Washington and Social Science: NSF Funding Not Part of Fast-Tracked Bills

The Senate approved a “minibus” appropriations bill that combined the FY19 Defense and Labor-Health and Human Services-Education Appropriations Acts. The Senate also cleared for the president’s signature the FY19 Defense Authorization Act, and the measure was signed into law on August 13. The Senate also confirmed several judicial and executive branch nominations. The House was in recess for the entire month of August.

Senate Holds Rare August Session, Approves Massive Spending Bill

As is customary, the House adjourned in late July for its summer recess, and returned to session after Labor Day in September. Contrary to custom, the Senate stayed in session for several weeks in August, working on a backlog of nominations and spending measures. The Senate on August 23 approved a “minibus” appropriations bill that funds the departments of Defense; Labor; Health and Human Services; and Education. This bill accounts for 60 percent of the federal discretionary budget, weighing in at a price tag of $854 billion. Remarkably, only seven senators voted against the bill, demonstrating a desire on both sides of the aisle to avoid a government shutdown.

Social Science news bulletinWhen the House and Senate reconvened on September 4, they faced the reality that, despite significant progress on moving appropriations bills, not a single bill has been enacted into law. The Defense-Labor-HHS-Education minibus bill will go straight to a House-Senate conference committee with hopes to produce a final spending package that can be sent to President Trump before September 30. Congressional leaders are also working on conferencing two other minibus appropriations bills.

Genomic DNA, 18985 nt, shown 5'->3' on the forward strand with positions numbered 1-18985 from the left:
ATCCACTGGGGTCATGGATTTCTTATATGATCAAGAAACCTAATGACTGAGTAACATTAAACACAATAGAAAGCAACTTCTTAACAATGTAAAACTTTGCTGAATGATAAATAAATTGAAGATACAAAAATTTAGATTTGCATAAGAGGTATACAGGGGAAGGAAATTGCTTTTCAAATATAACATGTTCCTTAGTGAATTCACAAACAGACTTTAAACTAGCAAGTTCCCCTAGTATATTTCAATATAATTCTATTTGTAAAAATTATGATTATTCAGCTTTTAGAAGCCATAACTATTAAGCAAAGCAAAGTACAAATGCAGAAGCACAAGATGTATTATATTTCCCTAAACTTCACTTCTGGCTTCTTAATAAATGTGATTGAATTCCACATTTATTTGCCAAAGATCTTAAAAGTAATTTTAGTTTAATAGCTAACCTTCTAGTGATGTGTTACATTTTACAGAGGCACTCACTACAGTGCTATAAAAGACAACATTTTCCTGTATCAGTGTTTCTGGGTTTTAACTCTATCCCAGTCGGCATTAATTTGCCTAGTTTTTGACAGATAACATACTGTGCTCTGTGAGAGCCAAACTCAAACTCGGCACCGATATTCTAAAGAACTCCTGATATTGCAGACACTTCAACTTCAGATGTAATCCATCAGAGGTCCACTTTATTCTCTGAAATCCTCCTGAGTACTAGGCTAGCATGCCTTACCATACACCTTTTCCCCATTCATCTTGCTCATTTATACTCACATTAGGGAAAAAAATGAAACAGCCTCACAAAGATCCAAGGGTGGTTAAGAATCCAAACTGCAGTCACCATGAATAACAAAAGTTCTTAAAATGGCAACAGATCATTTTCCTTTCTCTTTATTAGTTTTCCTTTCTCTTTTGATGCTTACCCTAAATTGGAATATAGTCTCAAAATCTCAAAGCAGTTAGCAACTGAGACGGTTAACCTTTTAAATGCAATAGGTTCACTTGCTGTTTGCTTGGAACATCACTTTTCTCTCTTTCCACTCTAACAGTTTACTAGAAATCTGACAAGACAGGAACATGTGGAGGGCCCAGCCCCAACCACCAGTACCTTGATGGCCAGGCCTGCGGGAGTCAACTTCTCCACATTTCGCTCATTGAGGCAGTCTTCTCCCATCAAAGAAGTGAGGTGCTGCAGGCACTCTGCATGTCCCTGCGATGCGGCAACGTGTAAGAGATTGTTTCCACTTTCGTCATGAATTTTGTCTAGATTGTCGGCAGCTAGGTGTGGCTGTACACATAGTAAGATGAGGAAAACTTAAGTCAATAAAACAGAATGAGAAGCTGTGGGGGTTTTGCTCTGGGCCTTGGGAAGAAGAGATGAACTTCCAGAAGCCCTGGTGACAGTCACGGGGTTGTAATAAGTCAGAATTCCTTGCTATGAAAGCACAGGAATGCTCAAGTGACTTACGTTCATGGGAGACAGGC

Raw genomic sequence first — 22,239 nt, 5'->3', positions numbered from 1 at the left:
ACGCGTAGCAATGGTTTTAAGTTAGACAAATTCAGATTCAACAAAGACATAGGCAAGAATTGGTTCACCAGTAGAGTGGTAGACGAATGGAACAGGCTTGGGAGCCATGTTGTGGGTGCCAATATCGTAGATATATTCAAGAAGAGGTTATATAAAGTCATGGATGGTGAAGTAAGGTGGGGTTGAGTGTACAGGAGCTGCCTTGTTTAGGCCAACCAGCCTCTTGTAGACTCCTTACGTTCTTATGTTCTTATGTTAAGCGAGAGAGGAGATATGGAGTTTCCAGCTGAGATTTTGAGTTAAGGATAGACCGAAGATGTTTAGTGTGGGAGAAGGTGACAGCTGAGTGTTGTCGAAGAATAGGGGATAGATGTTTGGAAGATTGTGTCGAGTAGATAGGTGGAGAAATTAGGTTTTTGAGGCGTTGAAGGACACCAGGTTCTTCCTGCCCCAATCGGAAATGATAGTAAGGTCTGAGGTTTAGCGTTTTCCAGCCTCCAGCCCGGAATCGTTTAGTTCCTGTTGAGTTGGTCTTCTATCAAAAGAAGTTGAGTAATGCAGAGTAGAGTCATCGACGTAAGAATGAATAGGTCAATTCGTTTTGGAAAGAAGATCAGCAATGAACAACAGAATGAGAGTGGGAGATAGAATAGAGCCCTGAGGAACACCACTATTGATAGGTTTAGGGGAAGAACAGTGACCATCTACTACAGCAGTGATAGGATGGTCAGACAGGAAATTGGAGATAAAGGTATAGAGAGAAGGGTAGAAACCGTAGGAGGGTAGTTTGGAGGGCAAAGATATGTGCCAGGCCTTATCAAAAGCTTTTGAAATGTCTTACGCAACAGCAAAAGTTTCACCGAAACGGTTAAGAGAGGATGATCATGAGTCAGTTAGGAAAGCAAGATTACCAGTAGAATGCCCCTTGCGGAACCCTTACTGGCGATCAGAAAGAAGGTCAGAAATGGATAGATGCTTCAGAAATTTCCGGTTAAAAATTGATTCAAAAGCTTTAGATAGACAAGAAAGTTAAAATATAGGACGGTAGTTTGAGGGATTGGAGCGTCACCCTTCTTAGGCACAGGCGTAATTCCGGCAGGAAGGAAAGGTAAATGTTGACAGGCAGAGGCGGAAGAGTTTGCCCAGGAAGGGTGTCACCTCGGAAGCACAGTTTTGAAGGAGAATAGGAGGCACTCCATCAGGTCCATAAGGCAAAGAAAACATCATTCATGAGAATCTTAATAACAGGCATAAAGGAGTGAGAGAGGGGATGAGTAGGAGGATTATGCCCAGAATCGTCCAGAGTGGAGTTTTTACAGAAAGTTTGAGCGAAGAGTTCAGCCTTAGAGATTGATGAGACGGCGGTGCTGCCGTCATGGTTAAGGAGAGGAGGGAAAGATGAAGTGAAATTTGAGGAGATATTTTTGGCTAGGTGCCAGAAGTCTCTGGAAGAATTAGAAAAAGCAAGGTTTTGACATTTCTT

Despite this progress, the Senate has yet to act on floor consideration of the Commerce-Justice-Science Appropriations Act, which includes fiscal year 2019 funding for the National Science Foundation. If Congress does not enact this legislation or other spending bills by September 30, it must approve a continuing resolution to keep the government funded, or risk a partial shutdown of agencies whose budget have not been enacted into law by that date.

House and Senate Spending Bills Differ on Education Priorities

As members of the House and Senate appropriations committees head into conference to resolve their differences on the Defense-Labor-HHS-Education bill, they must deal with competing priorities on the Education budget. One significant difference is the funding levels included for the Education and Innovation Research (EIR) program, one of the few education initiatives slated for an increase in the President’s budget. The House bill would appropriate $145 million for EIR, a 21 percent increase, while the Senate bill would appropriate $135 million, a 13 percent increase.

Both the House and Senate bills provide level funding ($2.057 billion) for Title II-A Funds for Teacher Professional Development. The House bill provides $1.2 billion ($100 million increase) for the Title IV Student Support and Academic Enrichment Grants, which were established under the Every Student Succeeds Act to provide school districts with investments for technology to improve instruction, while the Senate bill provides a slightly higher $1.225 billion ($125 million increase) for the program.